Statement 2:  The diagonal is 6.

Write the equation of the diagonal in terms of length, width, and height.

Although the lengths from Statement 1 will yield a diagonal of six, there are multiple combinations of length, width, and height which will also give a diagonal of six.  The product of these three dimensions may or may not give a volume of six.  Statement 2 has insufficient information to calculate the volume.

Therefore:

### Example Question #1 : Dsq: Calculating The Volume Of A Prism

While deep-sea diving, Al found a rectangular treasure chest. Before he opens it, he wants to find the volume of the chest. What is it?

I) Al measured the chest's longest side to be twice its smallest side and one-and-a-half times the length of the medium side.

II) Al found that the chest's shortest side is 2.5ft long.

Statement I is sufficient to answer the question, but Statement II is not sufficient to answer the question.

Either statement is sufficient to answer the question.

Both statements are needed to answer the question.

Statement II is sufficient to answer the question, but Statement I is not sufficient to answer the question.

Both statements are needed to answer the question.

Explanation:

To find the volume of a rectangular solid, use the following formula:

Statement I relates the length, width and height of the treasure chest.

Statement II gives us the length of the shortest side of the treasure chest.

Use Statement II and the relationships described in Statement I to find each side, then multiply them all together to get your answer.

If the shortest side is 2.5ft, then the longest side must be 5ft.

If the longest side is 5ft, then the medium side can be found via the following:

So the volume is as follows:

### Example Question #1 : Dsq: Calculating The Diagonal Of A Prism

Find the length of the diagonal of cube .

I)  has a volume of .

II)  has a surface area of .

Statement I is sufficient to answer the question, but statement II is not sufficient to answer the question.

Statement II is sufficient to answer the question, but statement I is not sufficient to answer the question.

Either statement is sufficient to answer the question.

Both statements are needed to answer the question.

Either statement is sufficient to answer the question.

Explanation:

To find the length of the diagonal, we need the side length.

I) Gives us the volume of the cube. Take the cubed root to find the side length.

II) Gives us the surface area, divide by 6 (the number of faces in a cube) and take the square root to find the side length.

Diagonal of a cube is the side length times the square root of three. Alternatively, this can be found using the Pythagorean Theorem twice.

Either way, we can use I) or II) to find our side lenght and then our diagonal.

### Example Question #2 : Dsq: Calculating The Diagonal Of A Prism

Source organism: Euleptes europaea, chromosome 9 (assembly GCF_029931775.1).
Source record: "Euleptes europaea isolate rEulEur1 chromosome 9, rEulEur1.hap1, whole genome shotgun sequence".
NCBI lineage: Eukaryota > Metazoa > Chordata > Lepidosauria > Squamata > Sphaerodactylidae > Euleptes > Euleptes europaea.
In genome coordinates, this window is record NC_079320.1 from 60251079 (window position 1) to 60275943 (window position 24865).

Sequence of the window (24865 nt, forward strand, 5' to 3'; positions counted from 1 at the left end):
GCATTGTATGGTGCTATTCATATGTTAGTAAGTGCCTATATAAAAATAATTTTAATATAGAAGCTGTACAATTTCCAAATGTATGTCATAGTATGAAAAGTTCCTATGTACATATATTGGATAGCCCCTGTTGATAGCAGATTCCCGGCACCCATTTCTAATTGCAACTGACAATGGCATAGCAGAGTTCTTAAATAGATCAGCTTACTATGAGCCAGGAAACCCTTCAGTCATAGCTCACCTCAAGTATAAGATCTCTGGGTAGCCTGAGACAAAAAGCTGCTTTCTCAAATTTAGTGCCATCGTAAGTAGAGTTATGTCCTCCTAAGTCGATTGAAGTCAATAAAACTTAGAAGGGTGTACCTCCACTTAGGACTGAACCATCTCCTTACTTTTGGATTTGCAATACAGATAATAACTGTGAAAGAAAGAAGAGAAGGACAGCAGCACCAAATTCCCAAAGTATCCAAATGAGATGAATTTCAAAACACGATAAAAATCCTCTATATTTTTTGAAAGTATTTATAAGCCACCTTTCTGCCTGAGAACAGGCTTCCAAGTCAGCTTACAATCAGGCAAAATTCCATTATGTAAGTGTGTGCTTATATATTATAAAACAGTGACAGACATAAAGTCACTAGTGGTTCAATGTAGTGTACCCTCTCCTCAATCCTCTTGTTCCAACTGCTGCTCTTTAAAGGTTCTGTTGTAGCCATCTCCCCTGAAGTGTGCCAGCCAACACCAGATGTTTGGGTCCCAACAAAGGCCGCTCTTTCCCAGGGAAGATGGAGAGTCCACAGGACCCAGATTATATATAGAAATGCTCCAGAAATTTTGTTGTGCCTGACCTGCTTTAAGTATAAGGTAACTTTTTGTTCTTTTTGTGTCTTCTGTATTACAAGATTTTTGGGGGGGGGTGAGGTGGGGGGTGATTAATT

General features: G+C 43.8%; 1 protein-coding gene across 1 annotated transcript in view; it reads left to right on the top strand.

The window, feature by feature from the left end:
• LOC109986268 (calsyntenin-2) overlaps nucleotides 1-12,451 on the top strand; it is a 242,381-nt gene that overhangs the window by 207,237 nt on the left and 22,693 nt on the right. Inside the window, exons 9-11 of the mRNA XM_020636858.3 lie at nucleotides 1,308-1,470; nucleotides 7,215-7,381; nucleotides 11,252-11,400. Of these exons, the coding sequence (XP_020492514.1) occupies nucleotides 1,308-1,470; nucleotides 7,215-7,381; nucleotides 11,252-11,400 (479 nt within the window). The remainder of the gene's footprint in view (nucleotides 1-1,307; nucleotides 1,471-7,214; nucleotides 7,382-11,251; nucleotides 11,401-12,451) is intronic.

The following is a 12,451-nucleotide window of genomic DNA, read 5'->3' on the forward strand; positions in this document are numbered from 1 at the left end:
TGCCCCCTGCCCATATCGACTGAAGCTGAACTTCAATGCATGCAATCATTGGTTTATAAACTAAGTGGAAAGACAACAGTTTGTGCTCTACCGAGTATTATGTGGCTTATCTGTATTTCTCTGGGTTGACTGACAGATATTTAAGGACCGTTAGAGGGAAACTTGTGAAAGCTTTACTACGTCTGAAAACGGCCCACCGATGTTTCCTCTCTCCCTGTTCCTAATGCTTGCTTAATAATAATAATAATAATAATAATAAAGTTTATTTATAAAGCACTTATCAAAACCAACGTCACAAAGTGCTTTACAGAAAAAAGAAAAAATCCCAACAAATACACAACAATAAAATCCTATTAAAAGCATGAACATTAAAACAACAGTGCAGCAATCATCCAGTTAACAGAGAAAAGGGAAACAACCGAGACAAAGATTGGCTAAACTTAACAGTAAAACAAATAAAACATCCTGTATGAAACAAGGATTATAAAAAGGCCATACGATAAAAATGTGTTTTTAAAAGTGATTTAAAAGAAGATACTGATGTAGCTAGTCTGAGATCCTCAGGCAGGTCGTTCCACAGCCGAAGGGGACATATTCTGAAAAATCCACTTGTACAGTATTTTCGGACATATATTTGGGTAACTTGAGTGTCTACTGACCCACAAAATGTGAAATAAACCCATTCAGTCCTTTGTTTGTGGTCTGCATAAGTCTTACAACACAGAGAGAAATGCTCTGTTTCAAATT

What is the diagonal of a rectangular prism?

1) Its surface area is

2) Its height = twice its width = thrice its length.

Statement 1 alone is sufficient.

Statement 2 alone is sufficient.

Neither of the statements, separate or together, is sufficient.

Together, the two statements are sufficient.

Either of the statements is sufficient.

Together, the two statements are sufficient.

Explanation:

The diagonal of a rectangular prism is found via the formula

The second statement reduces this to

However, the actual length is unknown. Statement 1 allows the calculation of a numerical value:

### Example Question #1 : Dsq: Calculating The Length Of An Edge Of A Prism

A carpenter is building a box to hold his tools. Find the legth of the second smallest side of the box.

I) The box will have a volume of .

II) The smallest side is half the length of the longest side and the middle side is three-quarters of the length of the longest side.

Both statements are needed to answer the question.

Statement I is sufficient to answer the question, but statement II is not sufficient to answer the question.

Either statement is sufficient to answer the question.

Statement II is sufficient to answer the question, but statement I is not sufficient to answer the question.

Both statements are needed to answer the question.

Explanation:

Volume of a prism is found by:

We are given the volume in statement I.

We are told how the sides relate in statement II.

Put together these two statements will allow us to set up an equation to find the middle side.

### Example Question #2 : Dsq: Calculating The Length Of An Edge Of A Prism

A pirate wants to hide all of his treasure. He commisions a local woodworker to build him a series of wooden chests of volume of . Find the length of the longest side given the following:

I) The shortest side will be  the length of the medium side.

II) The middle side will be 2 feet long.

Either statement is sufficient to answer the question.

Statement II is sufficient to answer the question, but statement I is not sufficient to answer the question.

Statement I is sufficient to answer the question, but statement II is not sufficient to answer the question.

Both statements are needed to answer the question.

Both statements are needed to answer the question.

Explanation:

A pirate wants to hide all of his treasure. He commisions a local woodworker to build him a series of wooden chests of volume of . Find the length of the longest side given the following:

I) The shortest side will be  the length of the medium side

II) The middle side will be 2 feet long

Use I) and II) to find the length of the smallest side

Next, use the short and medium sides, along with info in the prompt, to find the last side: